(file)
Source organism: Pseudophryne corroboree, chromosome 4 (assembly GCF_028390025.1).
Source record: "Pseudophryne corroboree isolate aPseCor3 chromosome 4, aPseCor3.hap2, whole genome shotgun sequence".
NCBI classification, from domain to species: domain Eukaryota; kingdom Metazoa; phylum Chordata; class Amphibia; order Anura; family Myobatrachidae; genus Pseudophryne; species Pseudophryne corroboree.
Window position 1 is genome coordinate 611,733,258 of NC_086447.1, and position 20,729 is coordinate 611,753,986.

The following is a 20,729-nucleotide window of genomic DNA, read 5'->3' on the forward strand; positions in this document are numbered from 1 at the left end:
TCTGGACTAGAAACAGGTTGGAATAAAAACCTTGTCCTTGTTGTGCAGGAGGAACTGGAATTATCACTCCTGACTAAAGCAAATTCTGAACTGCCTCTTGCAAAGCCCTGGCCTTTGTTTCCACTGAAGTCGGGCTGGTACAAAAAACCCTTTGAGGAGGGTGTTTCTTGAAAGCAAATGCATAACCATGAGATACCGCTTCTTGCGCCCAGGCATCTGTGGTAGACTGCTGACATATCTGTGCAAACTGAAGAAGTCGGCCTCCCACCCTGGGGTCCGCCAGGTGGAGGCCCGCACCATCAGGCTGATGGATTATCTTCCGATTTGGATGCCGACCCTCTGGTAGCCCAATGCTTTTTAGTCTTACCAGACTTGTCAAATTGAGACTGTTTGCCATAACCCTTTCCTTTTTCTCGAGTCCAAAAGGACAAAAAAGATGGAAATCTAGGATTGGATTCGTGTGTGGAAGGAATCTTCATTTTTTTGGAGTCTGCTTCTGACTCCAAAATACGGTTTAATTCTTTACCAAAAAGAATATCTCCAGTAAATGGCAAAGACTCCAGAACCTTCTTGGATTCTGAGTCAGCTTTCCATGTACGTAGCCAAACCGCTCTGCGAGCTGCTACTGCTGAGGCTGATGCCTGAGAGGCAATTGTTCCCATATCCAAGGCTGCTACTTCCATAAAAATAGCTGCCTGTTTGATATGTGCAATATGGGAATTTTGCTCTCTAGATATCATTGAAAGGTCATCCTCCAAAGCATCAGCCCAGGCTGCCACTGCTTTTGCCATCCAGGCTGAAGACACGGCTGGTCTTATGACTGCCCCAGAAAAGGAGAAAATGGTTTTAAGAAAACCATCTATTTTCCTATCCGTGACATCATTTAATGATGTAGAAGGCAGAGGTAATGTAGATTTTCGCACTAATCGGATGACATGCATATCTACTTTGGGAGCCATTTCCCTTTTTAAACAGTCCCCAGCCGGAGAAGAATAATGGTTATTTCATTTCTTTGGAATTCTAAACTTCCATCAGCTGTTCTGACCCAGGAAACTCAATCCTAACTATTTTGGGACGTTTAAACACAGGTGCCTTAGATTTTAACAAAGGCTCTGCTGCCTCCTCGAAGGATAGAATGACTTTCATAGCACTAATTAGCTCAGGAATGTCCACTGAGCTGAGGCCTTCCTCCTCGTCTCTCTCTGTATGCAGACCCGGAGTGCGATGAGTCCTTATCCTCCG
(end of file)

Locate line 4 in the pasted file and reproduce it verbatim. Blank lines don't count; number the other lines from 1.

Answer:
Window position 1 is genome coordinate 611,733,258 of NC_086447.1, and position 20,729 is coordinate 611,753,986.